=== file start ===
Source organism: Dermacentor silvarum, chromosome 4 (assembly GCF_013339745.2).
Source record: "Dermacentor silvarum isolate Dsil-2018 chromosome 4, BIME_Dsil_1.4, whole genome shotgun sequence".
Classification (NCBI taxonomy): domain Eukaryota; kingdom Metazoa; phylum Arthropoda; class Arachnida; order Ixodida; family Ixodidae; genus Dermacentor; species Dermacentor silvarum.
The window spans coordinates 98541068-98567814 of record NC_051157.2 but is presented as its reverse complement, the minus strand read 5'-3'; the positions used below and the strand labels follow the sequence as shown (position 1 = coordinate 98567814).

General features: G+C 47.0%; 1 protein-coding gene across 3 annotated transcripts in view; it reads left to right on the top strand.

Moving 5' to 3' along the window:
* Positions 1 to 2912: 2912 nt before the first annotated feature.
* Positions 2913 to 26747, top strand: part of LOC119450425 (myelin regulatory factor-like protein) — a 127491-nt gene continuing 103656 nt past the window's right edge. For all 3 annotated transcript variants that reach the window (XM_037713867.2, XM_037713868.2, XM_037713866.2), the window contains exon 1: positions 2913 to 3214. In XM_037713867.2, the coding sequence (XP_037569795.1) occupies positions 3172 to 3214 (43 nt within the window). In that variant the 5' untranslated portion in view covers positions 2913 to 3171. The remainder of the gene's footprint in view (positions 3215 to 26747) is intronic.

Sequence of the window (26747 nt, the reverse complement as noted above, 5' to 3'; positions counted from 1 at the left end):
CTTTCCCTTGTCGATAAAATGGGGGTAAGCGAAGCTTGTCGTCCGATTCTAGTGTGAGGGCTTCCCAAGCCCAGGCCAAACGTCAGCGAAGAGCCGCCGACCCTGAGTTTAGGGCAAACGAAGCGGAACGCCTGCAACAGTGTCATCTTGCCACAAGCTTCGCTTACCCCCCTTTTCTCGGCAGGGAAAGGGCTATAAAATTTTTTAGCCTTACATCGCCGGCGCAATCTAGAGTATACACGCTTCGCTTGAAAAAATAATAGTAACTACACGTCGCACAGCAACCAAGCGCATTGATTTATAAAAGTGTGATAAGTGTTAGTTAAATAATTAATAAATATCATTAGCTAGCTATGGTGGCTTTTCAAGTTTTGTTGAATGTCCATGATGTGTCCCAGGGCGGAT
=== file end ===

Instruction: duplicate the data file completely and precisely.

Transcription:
Source organism: Dermacentor silvarum, chromosome 4 (assembly GCF_013339745.2).
Source record: "Dermacentor silvarum isolate Dsil-2018 chromosome 4, BIME_Dsil_1.4, whole genome shotgun sequence".
Classification (NCBI taxonomy): domain Eukaryota; kingdom Metazoa; phylum Arthropoda; class Arachnida; order Ixodida; family Ixodidae; genus Dermacentor; species Dermacentor silvarum.
The window spans coordinates 98541068-98567814 of record NC_051157.2 but is presented as its reverse complement, the minus strand read 5'-3'; the positions used below and the strand labels follow the sequence as shown (position 1 = coordinate 98567814).

General features: G+C 47.0%; 1 protein-coding gene across 3 annotated transcripts in view; it reads left to right on the top strand.

Moving 5' to 3' along the window:
* Positions 1 to 2912: 2912 nt before the first annotated feature.
* Positions 2913 to 26747, top strand: part of LOC119450425 (myelin regulatory factor-like protein) — a 127491-nt gene continuing 103656 nt past the window's right edge. For all 3 annotated transcript variants that reach the window (XM_037713867.2, XM_037713868.2, XM_037713866.2), the window contains exon 1: positions 2913 to 3214. In XM_037713867.2, the coding sequence (XP_037569795.1) occupies positions 3172 to 3214 (43 nt within the window). In that variant the 5' untranslated portion in view covers positions 2913 to 3171. The remainder of the gene's footprint in view (positions 3215 to 26747) is intronic.

Sequence of the window (26747 nt, the reverse complement as noted above, 5' to 3'; positions counted from 1 at the left end):
CTTTCCCTTGTCGATAAAATGGGGGTAAGCGAAGCTTGTCGTCCGATTCTAGTGTGAGGGCTTCCCAAGCCCAGGCCAAACGTCAGCGAAGAGCCGCCGACCCTGAGTTTAGGGCAAACGAAGCGGAACGCCTGCAACAGTGTCATCTTGCCACAAGCTTCGCTTACCCCCCTTTTCTCGGCAGGGAAAGGGCTATAAAATTTTTTAGCCTTACATCGCCGGCGCAATCTAGAGTATACACGCTTCGCTTGAAAAAATAATAGTAACTACACGTCGCACAGCAACCAAGCGCATTGATTTATAAAAGTGTGATAAGTGTTAGTTAAATAATTAATAAATATCATTAGCTAGCTATGGTGGCTTTTCAAGTTTTGTTGAATGTCCATGATGTGTCCCAGGGCGGAT